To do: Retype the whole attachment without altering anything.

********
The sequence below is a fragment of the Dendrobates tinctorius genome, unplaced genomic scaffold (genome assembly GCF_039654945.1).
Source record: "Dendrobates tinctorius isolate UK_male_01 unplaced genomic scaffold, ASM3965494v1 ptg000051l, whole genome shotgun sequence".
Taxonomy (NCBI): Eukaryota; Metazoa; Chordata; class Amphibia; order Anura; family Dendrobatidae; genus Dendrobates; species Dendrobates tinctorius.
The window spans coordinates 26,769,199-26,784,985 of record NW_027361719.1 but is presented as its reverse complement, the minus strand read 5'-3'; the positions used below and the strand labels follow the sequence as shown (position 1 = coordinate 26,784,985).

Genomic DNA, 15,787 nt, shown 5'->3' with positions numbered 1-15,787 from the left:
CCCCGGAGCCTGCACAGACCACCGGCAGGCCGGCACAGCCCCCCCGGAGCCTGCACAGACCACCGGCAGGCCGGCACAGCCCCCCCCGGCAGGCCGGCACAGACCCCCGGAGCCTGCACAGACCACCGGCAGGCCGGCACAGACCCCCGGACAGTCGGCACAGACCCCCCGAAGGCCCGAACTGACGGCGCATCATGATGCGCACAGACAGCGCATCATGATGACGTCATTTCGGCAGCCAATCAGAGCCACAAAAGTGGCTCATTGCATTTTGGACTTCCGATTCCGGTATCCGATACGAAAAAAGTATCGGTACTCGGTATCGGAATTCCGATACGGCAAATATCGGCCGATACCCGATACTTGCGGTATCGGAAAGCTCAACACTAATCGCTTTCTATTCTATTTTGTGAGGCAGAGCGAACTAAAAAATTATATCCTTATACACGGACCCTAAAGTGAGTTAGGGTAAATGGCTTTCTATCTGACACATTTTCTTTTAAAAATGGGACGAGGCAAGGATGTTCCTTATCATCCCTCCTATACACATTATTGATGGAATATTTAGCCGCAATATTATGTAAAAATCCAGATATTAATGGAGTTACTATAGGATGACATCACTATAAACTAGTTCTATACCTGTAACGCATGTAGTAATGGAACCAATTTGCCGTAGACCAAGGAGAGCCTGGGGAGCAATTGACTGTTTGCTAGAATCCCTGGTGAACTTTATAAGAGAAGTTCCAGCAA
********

The sequence below is a fragment of the Dendrobates tinctorius genome, unplaced genomic scaffold (genome assembly GCF_039654945.1).
Source record: "Dendrobates tinctorius isolate UK_male_01 unplaced genomic scaffold, ASM3965494v1 ptg000051l, whole genome shotgun sequence".
Taxonomy (NCBI): Eukaryota; Metazoa; Chordata; class Amphibia; order Anura; family Dendrobatidae; genus Dendrobates; species Dendrobates tinctorius.
The window spans coordinates 26,769,199-26,784,985 of record NW_027361719.1 but is presented as its reverse complement, the minus strand read 5'-3'; the positions used below and the strand labels follow the sequence as shown (position 1 = coordinate 26,784,985).

Genomic DNA, 15,787 nt, shown 5'->3' with positions numbered 1-15,787 from the left:
CCCCGGAGCCTGCACAGACCACCGGCAGGCCGGCACAGCCCCCCCGGAGCCTGCACAGACCACCGGCAGGCCGGCACAGCCCCCCCCGGCAGGCCGGCACAGACCCCCGGAGCCTGCACAGACCACCGGCAGGCCGGCACAGACCCCCGGACAGTCGGCACAGACCCCCCGAAGGCCCGAACTGACGGCGCATCATGATGCGCACAGACAGCGCATCATGATGACGTCATTTCGGCAGCCAATCAGAGCCACAAAAGTGGCTCATTGCATTTTGGACTTCCGATTCCGGTATCCGATACGAAAAAAGTATCGGTACTCGGTATCGGAATTCCGATACGGCAAATATCGGCCGATACCCGATACTTGCGGTATCGGAAAGCTCAACACTAATCGCTTTCTATTCTATTTTGTGAGGCAGAGCGAACTAAAAAATTATATCCTTATACACGGACCCTAAAGTGAGTTAGGGTAAATGGCTTTCTATCTGACACATTTTCTTTTAAAAATGGGACGAGGCAAGGATGTTCCTTATCATCCCTCCTATACACATTATTGATGGAATATTTAGCCGCAATATTATGTAAAAATCCAGATATTAATGGAGTTACTATAGGATGACATCACTATAAACTAGTTCTATACCTGTAACGCATGTAGTAATGGAACCAATTTGCCGTAGACCAAGGAGAGCCTGGGGAGCAATTGACTGTTTGCTAGAATCCCTGGTGAACTTTATAAGAGAAGTTCCAGCAA